Topic: When not to use Rails

As I'm new to rails and development in general I wanted to know when you wouldn't use rails. I'm looking at using rails predominatly for client web sites, ie shopping cart functionality and websites that allow an administrator to manage content. Is rails to complex for small websites? Obviously if a site was just static and no database backend then I wouldn't use rails for that site.

My question is, when wouldn't you use rails? I'm interested in hearing how others are or aren't using rails and why they came to that decision.

Last edited by sydneyfx (2007-07-18 22:06:26)

Re: When not to use Rails

Well, ultimately a person uses what they know.  Even for a fairly static site I'd be likely to use Rails because it only takes me a couple minutes to set it up and it would allow for dead-easy enhancement later on.

Re: When not to use Rails

Anything more than a few static pages and I'd consider using Rails. Oh, and I'd probably just use PHP for something like a simple contact form.

vinnie - rails forum admin

Re: When not to use Rails

Don't use Rails for an application that will be installed many many times in low traffic environments.

Rails pretty much needs to stay up and running to work properly, which constantly consumes 50-200 MB ram, depending on the fixins. This allows Rails to spit out a request in under a tenth of a second, but it also is a total waste of ram while Rails isn't spitting out requests. PHP solutions are generally more efficient in this respect.

Usually, hardware, ram, and so forth are cheaper than development time. Popular open source projects are the exception. Let's say (just making up specifics to illustrate) it takes three to four times as long to make Wordpress than a Rails counterpart, but it consumes $10 less resources per install/year. If Worpress gets installed once, the $10 is a total waste, the development time is worth way more. But after installation number 10,000 or so, you're talking about a lot of $10 and a lot of space, energy, and hardware wasted.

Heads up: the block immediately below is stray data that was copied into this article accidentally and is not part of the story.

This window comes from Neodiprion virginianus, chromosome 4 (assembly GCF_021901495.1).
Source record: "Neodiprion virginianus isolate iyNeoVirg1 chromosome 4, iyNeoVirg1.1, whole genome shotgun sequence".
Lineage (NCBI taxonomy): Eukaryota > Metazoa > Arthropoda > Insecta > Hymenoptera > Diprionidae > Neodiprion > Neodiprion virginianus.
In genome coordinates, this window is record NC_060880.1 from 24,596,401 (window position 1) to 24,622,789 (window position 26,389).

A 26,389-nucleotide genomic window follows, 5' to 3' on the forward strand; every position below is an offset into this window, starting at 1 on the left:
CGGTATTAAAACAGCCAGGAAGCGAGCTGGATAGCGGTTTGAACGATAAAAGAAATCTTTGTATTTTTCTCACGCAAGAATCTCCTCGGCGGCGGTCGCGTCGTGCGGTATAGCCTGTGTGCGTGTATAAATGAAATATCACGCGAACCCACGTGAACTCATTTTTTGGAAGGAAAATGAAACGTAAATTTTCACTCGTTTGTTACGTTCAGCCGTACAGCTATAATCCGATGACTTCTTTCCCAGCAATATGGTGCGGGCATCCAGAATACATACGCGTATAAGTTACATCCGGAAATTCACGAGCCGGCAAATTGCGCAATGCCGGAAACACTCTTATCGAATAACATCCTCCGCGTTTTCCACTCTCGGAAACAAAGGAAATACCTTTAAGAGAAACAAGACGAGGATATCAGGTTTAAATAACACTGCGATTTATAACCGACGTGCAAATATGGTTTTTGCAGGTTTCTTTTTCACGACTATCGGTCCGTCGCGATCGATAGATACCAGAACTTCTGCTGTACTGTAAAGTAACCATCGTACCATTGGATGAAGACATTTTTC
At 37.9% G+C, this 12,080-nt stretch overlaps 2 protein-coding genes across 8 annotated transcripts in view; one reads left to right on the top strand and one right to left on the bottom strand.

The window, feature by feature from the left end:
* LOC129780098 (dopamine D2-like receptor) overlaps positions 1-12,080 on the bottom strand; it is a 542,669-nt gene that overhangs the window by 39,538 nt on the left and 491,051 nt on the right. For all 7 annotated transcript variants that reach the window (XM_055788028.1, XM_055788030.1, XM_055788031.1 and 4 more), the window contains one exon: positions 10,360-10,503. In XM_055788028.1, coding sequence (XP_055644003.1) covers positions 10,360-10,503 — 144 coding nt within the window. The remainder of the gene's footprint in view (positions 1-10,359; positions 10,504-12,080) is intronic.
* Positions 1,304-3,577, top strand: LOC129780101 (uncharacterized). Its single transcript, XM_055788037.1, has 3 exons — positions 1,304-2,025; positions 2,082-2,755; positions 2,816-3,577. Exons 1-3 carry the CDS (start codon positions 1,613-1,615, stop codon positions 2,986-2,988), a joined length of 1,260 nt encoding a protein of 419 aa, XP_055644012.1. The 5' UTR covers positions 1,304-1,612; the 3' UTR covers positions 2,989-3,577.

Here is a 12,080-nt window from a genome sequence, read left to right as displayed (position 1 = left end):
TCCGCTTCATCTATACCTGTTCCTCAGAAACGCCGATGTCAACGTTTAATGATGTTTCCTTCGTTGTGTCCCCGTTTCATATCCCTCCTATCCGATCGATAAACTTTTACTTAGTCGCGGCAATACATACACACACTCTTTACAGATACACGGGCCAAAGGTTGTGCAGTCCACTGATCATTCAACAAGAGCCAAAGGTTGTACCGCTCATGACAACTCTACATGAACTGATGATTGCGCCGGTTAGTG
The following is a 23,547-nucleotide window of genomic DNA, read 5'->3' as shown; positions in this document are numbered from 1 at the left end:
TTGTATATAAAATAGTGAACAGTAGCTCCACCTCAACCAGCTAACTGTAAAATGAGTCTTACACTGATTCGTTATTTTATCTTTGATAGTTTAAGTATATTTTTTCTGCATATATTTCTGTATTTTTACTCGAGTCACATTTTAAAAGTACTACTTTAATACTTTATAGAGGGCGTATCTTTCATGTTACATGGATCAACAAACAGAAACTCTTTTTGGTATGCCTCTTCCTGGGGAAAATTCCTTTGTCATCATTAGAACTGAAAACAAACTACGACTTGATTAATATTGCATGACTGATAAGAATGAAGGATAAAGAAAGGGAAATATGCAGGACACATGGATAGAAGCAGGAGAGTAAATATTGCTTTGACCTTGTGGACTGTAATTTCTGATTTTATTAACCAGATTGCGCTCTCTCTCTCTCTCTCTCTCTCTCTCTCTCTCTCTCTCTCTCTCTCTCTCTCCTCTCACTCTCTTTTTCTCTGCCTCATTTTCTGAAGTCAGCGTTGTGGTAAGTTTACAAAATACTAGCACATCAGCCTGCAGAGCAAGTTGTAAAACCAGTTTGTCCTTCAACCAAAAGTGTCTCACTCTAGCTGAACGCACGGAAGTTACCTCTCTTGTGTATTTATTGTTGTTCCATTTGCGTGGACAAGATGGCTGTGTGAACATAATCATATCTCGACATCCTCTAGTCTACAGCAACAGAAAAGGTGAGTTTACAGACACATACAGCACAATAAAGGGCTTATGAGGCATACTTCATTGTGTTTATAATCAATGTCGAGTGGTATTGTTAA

Re: When not to use Rails

Honestly, I'm not ready to use Rails in a major environment with millions and millions of page views.  I chose .NET for that job.  However, it has nothing to do with Rails but rather my knowledge of .NET and my lack of knowledge of Rails.

Re: When not to use Rails

I've got some quite small Rails apps hosted through Dreamhost in a shared environment and they work fine.

I recently deployed a small conference registration system in Rails - public registration with administrative back-end and it came together very very fast because of Rails. It's not complex at all, in fact, it makes things much less complex.

The alternative in a PHP world is .. either hack page scripts together and wish you had a framework, or use a framework like CakePHP and wish you had Rails smile

Hosting ~any~ system in a major environment with millions of page views is hard - nothing will let you do that out of box, so knowledge and expertise is crucial.

Toby Hede
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FiniteStateMachine - Software Development for Social Networks
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